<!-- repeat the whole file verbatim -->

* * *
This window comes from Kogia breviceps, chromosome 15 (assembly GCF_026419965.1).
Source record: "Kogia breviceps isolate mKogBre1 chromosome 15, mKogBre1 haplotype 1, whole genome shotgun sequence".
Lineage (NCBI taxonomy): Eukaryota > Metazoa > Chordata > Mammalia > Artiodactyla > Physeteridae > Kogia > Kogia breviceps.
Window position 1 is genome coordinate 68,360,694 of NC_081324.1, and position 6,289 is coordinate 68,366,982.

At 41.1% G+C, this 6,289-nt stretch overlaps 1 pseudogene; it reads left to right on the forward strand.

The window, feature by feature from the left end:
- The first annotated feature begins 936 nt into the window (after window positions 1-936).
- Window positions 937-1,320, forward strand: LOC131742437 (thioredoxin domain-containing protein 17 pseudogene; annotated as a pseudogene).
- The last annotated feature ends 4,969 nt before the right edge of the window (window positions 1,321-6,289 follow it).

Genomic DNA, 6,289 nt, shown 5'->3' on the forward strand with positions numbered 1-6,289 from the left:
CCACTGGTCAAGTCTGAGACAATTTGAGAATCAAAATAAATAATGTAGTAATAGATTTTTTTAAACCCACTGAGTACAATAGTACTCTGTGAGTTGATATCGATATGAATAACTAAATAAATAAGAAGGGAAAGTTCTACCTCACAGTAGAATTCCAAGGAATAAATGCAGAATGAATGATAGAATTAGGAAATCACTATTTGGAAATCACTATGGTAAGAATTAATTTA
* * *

This window comes from Kogia breviceps, chromosome 15 (assembly GCF_026419965.1).
Source record: "Kogia breviceps isolate mKogBre1 chromosome 15, mKogBre1 haplotype 1, whole genome shotgun sequence".
Lineage (NCBI taxonomy): Eukaryota > Metazoa > Chordata > Mammalia > Artiodactyla > Physeteridae > Kogia > Kogia breviceps.
Window position 1 is genome coordinate 68,360,694 of NC_081324.1, and position 6,289 is coordinate 68,366,982.

At 41.1% G+C, this 6,289-nt stretch overlaps 1 pseudogene; it reads left to right on the forward strand.

The window, feature by feature from the left end:
- The first annotated feature begins 936 nt into the window (after window positions 1-936).
- Window positions 937-1,320, forward strand: LOC131742437 (thioredoxin domain-containing protein 17 pseudogene; annotated as a pseudogene).
- The last annotated feature ends 4,969 nt before the right edge of the window (window positions 1,321-6,289 follow it).

Genomic DNA, 6,289 nt, shown 5'->3' on the forward strand with positions numbered 1-6,289 from the left:
CCACTGGTCAAGTCTGAGACAATTTGAGAATCAAAATAAATAATGTAGTAATAGATTTTTTTAAACCCACTGAGTACAATAGTACTCTGTGAGTTGATATCGATATGAATAACTAAATAAATAAGAAGGGAAAGTTCTACCTCACAGTAGAATTCCAAGGAATAAATGCAGAATGAATGATAGAATTAGGAAATCACTATTTGGAAATCACTATGGTAAGAATTAATTTA